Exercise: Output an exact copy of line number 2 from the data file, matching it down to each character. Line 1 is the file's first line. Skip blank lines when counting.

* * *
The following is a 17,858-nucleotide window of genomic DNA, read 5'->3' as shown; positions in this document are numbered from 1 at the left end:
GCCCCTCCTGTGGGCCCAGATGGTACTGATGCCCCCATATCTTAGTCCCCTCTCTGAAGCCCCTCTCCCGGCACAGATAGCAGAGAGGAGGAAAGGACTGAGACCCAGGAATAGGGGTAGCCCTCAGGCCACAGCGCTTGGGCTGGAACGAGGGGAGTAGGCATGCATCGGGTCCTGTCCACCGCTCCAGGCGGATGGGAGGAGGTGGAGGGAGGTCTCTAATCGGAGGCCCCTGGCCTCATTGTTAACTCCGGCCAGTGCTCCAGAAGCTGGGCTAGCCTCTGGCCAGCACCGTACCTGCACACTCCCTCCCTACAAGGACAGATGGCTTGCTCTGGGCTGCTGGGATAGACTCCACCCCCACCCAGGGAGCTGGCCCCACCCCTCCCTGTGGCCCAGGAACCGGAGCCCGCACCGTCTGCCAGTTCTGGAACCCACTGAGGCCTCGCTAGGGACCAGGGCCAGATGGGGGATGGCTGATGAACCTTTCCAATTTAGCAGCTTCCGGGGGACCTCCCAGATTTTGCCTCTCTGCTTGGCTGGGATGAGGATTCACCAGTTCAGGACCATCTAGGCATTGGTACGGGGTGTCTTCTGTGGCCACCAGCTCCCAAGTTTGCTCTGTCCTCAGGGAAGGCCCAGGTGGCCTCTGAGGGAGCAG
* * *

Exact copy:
GCCCCTCCTGTGGGCCCAGATGGTACTGATGCCCCCATATCTTAGTCCCCTCTCTGAAGCCCCTCTCCCGGCACAGATAGCAGAGAGGAGGAAAGGACTGAGACCCAGGAATAGGGGTAGCCCTCAGGCCACAGCGCTTGGGCTGGAACGAGGGGAGTAGGCATGCATCGGGTCCTGTCCACCGCTCCAGGCGGATGGGAGGAGGTGGAGGGAGGTCTCTAATCGGAGGCCCCTGGCCTCATTGTTAACTCCGGCCAGTGCTCCAGAAGCTGGGCTAGCCTCTGGCCAGCACCGTACCTGCACACTCCCTCCCTACAAGGACAGATGGCTTGCTCTGGGCTGCTGGGATAGACTCCACCCCCACCCAGGGAGCTGGCCCCACCCCTCCCTGTGGCCCAGGAACCGGAGCCCGCACCGTCTGCCAGTTCTGGAACCCACTGAGGCCTCGCTAGGGACCAGGGCCAGATGGGGGATGGCTGATGAACCTTTCCAATTTAGCAGCTTCCGGGGGACCTCCCAGATTTTGCCTCTCTGCTTGGCTGGGATGAGGATTCACCAGTTCAGGACCATCTAGGCATTGGTACGGGGTGTCTTCTGTGGCCACCAGCTCCCAAGTTTGCTCTGTCCTCAGGGAAGGCCCAGGTGGCCTCTGAGGGAGCAG